You may check the status of your application online. Log into your account at http://gpadmissions.osu.edu/ to find your current application status. Click on "Help" the "FAQs" then click on the file tab "After you Apply." Choose the list of questions, "Application Status."
If you find that it is necessary to defer your admission to a later semester, you should first contact your assigned adviser to let him or her know. Be sure to request the deferral in writing before the start of the semester to which you were admitted. Let them know when you were admitted and to which semester you would like your admission deferred. A brief explanation of why the deferral is necessary should be included. Your adviser will review your request and let you know whether you can defer your admission or not. You will receive a response from your adviser, either by mail or email as to the final decision to defer your admission.
If you have been awarded a fellowship or a Graduate Associateship, there is no guarantee that it will be carried over to a later semester.
Once a prospective student's application file is complete [with the application, application fee, transcripts from all colleges and universities attended, GRE and TOEFL scores (when necessary), three letters of recommendation, a statement of intent and writing sample (when required) and resume or vita], it is then forwarded to the faculty in the section to which you are requesting admission. Faculty will first review the minimum GPA and review GRE scores (when they are part of the file).
While reviewing your file, the faculty will examine all aspects of your academic record. They examine your transcript and look at other information including the rigor of your undergraduate and previous graduate institutions, the type of degrees you have completed, and the difficulty of the coursework you have taken. They will read your statement of intent for focus and clarity of educational goals. They will also look at the quality of your writing. Faculty will read each of your letters of recommendation for evidence of your ability to do graduate level academic work and research. Letters of recommendation that are thorough and address all aspects of your academic ability as related to both the level and focus of your future area of study are extremely helpful. Non-specific letters may be detrimental to your efforts.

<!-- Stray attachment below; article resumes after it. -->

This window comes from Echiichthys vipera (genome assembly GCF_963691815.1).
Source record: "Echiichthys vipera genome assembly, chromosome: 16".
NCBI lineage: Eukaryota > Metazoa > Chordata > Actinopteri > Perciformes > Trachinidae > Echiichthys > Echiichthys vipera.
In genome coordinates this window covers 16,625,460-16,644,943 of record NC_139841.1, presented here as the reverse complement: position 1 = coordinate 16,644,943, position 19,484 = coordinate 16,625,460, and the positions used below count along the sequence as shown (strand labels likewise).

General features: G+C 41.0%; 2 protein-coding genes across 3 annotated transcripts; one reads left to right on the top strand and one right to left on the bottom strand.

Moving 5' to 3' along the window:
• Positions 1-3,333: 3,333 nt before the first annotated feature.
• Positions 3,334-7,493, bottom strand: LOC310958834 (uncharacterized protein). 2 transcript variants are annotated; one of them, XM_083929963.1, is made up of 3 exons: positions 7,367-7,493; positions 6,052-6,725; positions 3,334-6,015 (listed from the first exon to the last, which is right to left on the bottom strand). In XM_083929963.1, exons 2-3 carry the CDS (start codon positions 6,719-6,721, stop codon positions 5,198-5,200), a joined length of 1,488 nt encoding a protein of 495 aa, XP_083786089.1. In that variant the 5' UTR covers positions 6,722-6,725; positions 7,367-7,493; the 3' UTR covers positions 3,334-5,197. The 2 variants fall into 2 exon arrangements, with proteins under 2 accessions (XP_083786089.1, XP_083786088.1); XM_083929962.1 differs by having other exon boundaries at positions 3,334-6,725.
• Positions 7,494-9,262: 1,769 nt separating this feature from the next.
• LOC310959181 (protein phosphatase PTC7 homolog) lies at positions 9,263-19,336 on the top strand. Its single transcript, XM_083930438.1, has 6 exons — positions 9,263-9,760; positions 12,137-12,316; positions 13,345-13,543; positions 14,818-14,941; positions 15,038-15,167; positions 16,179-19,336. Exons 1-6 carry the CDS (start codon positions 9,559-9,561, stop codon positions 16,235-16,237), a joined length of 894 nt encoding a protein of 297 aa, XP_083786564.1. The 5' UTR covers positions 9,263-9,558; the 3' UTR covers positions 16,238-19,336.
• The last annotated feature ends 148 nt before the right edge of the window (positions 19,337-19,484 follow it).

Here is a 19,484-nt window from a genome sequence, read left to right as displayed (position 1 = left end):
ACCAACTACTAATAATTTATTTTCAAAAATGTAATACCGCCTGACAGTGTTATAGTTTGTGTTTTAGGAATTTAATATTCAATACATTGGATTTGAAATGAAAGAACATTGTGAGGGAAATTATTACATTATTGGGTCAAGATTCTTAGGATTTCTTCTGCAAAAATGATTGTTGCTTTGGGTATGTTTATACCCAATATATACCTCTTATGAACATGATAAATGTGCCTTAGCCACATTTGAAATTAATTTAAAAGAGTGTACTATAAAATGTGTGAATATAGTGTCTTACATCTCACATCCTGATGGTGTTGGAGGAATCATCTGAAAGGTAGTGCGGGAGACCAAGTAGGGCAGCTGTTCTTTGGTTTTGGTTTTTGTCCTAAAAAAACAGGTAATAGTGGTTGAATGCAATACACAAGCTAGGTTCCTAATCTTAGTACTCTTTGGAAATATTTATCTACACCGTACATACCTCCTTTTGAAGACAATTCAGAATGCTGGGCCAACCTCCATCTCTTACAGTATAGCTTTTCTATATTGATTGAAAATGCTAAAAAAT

A strong GPA is important, as are GRE scores that are competitive with the rest of the application pool. Please see application checklists for our programs. A well-focused statement of intent and strong letters of recommendation that are comprehensive and address all aspects of your academic ability will all enhance your chances of being accepted.
If you are applying to a PhD program, you will find it helpful to examine faculty websites. You will want to take an in-depth look at their research to see how closely their interests and expertise relate to your research interests. You will also want to look at a list of the faculty members and perhaps read several of their articles to expand your knowledge of their previous and present work. Be sure to address, in your statement of intent, how your research interests and the expertise of the faculty intersect. PhD candidates should consider contacting faculty in the appropriate section to express an interest in their research.
Several factors can influence the amount of time it takes to make an admissions decision. Those factors include but are not limited to the type of degree you are seeking, the section to which you are applying and the time of year you are applying.
The average time to decision is much less if you are applying for a master's degree. That decision can be made in a few days or a few weeks depending on timing. Most section faculty meet several times during the semester and will discuss admission decisions at that time.
Yes, your experience is a significant factor contributing to the total picture you present as part of your application. It is helpful to remember that our faculty attempt to build as complete a picture as possible to determine if your research interests and abilities fit well with the aims of the program that you have chosen.
Often taking graduate courses as a graduate non-degree student allows you to become acquainted with the faculty member who is teaching the class. This is an opportunity not only for you to build a relationship with one of the faculty members but also to demonstrate your ability to do graduate level work. While we cannot guarantee acceptance into the department or the University, successful completion of non-degree coursework with a GPA of 3.3 or higher may enhance your chance of admission. Not all programs allow graduate non-degree enrollment. Please see specific program information to determine if this is an option.